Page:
Third, we have to recognize the fact that illegals coming here from Mexico are fleeing a desperate situation in their own country and the U.S. has the ability to help bring about change if we only have the political will to do so.

It is not uncommon for American corporations to move some or all of their operations overseas in order to evade taxes and or regulations intended to protect both the environment and workers while we embrace the very initiatives that allow them to do so, like NAFTA.

We should pass legislation that makes it clear to these nations that we will not allow their products into the U.S. unless they recognize and enforce the same environmental and worker rights protections.

We have the power to change their situations more than you think and in doing so, improving our own dilemma at the same time.

Fourth, I think we should train our military drone operators at the U.S. borders. They can get the training they need while we get a little border security.

I agree that it would be far too expensive to attempt to round up all illegals and deport them, just to have them come back a week later. On the other hand, I think that the word "Amnesty" is only appropriate if you are going to give them complete forgiveness.

If we were to create a process where it would be easier and faster to just go home and immigrate again, legally this time, than it is to stay and pay fines and become legal here in the U.S., then at least part of the problem will solve itself.

This is why we need "Comprehensive Immigration Reform."

Maybe we should include RFID chips in the visas issued to immigrants so that we could attempt to find them if they overstay their welcome. I mean if Walmart can afford to put them in underwear it can't be that expensive and the immigrant could be made to foot the bill.

[edit on 2-8-2010 by Flatfish]

posted on Aug, 3 2010 @ 01:55 AM
President Regan granted Amnesty for 3 million Illegals, with the condition that this would never be done again.

3 Million turns into 30 Million a couple decades later.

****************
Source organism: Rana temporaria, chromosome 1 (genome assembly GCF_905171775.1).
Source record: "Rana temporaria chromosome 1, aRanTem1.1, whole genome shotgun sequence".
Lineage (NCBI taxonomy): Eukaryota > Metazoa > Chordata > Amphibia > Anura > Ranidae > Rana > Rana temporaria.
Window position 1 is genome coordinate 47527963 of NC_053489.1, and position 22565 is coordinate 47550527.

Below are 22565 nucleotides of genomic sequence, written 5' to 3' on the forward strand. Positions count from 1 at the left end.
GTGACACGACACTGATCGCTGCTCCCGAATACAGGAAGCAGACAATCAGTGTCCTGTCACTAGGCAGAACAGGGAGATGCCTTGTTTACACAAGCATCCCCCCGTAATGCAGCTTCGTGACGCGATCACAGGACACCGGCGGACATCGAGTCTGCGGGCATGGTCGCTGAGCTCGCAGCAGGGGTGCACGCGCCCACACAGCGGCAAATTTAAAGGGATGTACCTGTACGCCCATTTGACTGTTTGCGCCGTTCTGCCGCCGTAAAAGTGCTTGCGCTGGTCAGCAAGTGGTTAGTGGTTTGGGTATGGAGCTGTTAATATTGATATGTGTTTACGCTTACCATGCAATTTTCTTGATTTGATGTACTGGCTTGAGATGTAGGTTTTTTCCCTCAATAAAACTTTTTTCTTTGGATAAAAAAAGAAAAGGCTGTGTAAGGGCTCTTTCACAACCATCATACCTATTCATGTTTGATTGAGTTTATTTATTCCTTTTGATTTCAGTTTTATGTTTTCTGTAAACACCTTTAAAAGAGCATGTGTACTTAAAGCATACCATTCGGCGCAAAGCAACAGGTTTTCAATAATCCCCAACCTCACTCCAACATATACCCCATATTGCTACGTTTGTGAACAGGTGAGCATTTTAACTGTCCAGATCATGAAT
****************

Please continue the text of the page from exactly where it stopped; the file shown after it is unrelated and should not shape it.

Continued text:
posted on Aug, 3 2010 @ 02:27 AM
In this case I might have to agree with Obama when he says, let's not repeat the mistakes of the past. Granting amnesty didn't work out that well. Here we are again with millions of people breaking the law. They should all have to perform community service hours or pay fines to compensate for breaking the law. I don't expect to be granted amnesty if I go rob a bank and happen not to get caught for several years. Why should we grant amnesty for breaking the law? We shouldn't. History has shown it only encourages more people to break the law. There are many communities across the nation that could use more people doing service for the country.

This could be a win win situation without resorting to drastic measures. Military service, community hours, or just pay a large fine could all be choices given for illegals to become legal. It should be more expensive to come here illegally than legally. We could allow easier renewals of temporary work visas for farm work and low paying jobs for those who only want to work here temporarily. Most Americans don't want to do hard labor working farms or doing other hard labor for low pay. Of course there may be a few willing to do so right now.

I pretty much said the same thing about amnesty in a Rant in Below Top secret within the last few weeks.

posted on Aug, 3 2010 @ 05:00 PM